Since the late 1980s, many urban restructuring researchers interested in Tokyo have inquired impacts of economic globalization approached by world/global city hypothesis. This paper reviews these researches and clarifies research agenda for transformation of urban restructuring in Tokyo under the impact of neoliberal state reform in the late 1990s and 2000s. Some researchers, especially with Regulationist approach, have pointed out Tokyo's particularity of urban economic and social structure derived from the postwar Japanese “Toyotaist” regulatory regime and the Japanese “developmental” state, compared with New York and London under the North Atlantic Fordist regime and Keynesian welfare state. However, Japanese postwar regime and state have started changing since the crash of bubble economy and the economic turmoil in the “lost decade”. Company welfarism in Toyotaist regime has collapsed and the state apparatus in developmental state has experienced drastic restructuring in the late 1990s and 2000s. For understanding the urban restructuring of Tokyo under the impact of neoliberalism, we must capture the regime shift, state restructuring, and these effects to the economic and social structure of the city. Therefore, we focus attention on theoretical and methodological framework of “neoliberalizing city” researches by European and American urban scholars. This paper makes a point of the potential utility of this framework and discusses some points for the Japanese “neolibelarizing” urban restructuring.
Up to now, the research on urbanism has found only modest effects of urbanism on social psychological characteristics of residents. However, there is a possibility that previous researches underestimated urban effects because previous analyses have two problems. The first is only few attempts have so far been made at effects other than population size. The second is little attention has been paid to variances between places of residence and not individuals. So this research re-examined urban effects on unconventionality using multilevel model with individual-level data, which have been linked with aggregate-level data. By analysis of multilevel model, I obtained three findings. (1) There are significant variances of unconventionality between places of residence, independent of the individual attributes of residents such as socioeconomic status. (2) Consistent with Fischer's view, population size and residential mobility have significant positive effects on unconventionality. (3) Urban effects on personality may be stronger than previously thought. These results warrant further attention to urban effects on personality.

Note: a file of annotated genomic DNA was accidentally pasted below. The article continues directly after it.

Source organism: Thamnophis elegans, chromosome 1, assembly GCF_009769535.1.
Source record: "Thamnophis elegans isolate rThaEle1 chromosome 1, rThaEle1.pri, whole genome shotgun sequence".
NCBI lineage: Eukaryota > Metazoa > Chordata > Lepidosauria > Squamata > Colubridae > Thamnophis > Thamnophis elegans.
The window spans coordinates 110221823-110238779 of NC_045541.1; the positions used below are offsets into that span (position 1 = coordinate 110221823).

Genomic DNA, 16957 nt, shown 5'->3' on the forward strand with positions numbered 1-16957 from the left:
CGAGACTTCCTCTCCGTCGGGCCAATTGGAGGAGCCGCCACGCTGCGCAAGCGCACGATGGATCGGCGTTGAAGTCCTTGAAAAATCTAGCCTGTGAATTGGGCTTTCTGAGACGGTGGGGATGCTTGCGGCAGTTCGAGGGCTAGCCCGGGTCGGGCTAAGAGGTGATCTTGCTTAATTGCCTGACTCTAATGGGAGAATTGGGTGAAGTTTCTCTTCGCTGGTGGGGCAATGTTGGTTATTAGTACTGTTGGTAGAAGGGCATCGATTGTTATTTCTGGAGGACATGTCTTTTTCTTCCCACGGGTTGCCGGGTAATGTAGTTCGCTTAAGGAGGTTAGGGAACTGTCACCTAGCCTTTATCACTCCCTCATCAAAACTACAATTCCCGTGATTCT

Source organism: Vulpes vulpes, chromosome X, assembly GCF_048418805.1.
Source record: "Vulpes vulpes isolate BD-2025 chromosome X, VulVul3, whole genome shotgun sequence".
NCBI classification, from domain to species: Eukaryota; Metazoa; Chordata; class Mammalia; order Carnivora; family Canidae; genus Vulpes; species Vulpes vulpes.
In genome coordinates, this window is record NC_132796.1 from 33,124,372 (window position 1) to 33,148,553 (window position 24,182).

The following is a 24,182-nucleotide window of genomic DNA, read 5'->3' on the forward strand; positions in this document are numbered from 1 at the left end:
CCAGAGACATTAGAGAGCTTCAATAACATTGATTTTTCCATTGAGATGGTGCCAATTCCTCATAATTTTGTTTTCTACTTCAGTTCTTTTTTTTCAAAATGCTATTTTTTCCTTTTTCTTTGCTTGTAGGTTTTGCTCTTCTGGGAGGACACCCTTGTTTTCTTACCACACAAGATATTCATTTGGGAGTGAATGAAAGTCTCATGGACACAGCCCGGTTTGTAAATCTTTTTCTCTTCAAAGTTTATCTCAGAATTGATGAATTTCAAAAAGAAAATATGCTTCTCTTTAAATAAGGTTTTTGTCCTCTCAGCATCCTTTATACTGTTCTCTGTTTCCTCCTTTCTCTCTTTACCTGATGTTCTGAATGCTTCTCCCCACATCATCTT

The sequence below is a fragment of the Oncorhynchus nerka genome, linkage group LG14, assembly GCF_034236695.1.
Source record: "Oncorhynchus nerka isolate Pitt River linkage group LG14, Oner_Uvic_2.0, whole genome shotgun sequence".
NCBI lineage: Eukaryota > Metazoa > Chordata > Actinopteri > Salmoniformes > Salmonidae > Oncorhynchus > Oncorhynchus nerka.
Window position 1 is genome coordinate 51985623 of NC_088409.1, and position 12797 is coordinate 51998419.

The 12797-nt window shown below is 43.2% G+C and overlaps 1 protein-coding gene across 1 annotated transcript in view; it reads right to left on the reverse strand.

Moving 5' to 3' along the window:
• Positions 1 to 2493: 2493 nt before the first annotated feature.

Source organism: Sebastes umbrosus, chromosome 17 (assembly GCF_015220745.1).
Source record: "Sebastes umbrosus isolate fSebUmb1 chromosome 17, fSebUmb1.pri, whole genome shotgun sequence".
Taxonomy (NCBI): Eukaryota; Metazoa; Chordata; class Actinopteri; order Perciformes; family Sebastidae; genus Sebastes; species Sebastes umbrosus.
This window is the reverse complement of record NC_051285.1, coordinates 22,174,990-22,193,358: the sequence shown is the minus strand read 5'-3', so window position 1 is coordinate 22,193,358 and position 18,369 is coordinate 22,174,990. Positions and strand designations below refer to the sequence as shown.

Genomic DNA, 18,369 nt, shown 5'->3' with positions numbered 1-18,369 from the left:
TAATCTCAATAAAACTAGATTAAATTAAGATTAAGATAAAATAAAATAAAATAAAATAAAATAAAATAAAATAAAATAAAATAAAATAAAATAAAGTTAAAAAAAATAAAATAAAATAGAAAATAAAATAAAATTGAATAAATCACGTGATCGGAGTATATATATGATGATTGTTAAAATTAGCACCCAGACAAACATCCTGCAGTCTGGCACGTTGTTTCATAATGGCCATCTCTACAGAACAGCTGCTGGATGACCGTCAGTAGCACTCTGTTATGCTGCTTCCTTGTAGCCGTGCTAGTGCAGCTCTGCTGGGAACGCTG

In an increasingly aging society, it has become more important to examine factors that enhance quality of lives for senior residents, especially those who live in suburbs, where neighborliness tends to be weak. The researcher observed a running event called 5K Race in an American metropolitan suburb as the case study. This neighborhood event had huge involvement of people from a wide range of generations. The senior volunteers in the event were focused on this paper. The researcher assumed that those inclusive events were essential to senior residents’ quality of lives because they could facilitate positive interaction and sympathy among residents and they could also generate proper roles for participants, all of which could strengthen a sense of community. Through interviews and questionnaires to the organizer, volunteers, runners, and other residents, the researcher picked out several factors that affected the involvement of a wide range of generations in the event. Then the significance of the event for the volunteers was examined using the theory of Sense of Community by McMillan & Chavis. The findings were that the senior volunteers of 5K Race got involved in the event as helpful people in the neighborhood and enhanced their quality of lives in the process of shouldering various responsibilities of the tasks because it offered them dynamic interaction and plentiful positive roles. The researcher concluded that it’s significant for suburban neighborhoods to create such events to give senior residents these inclusive opportunities.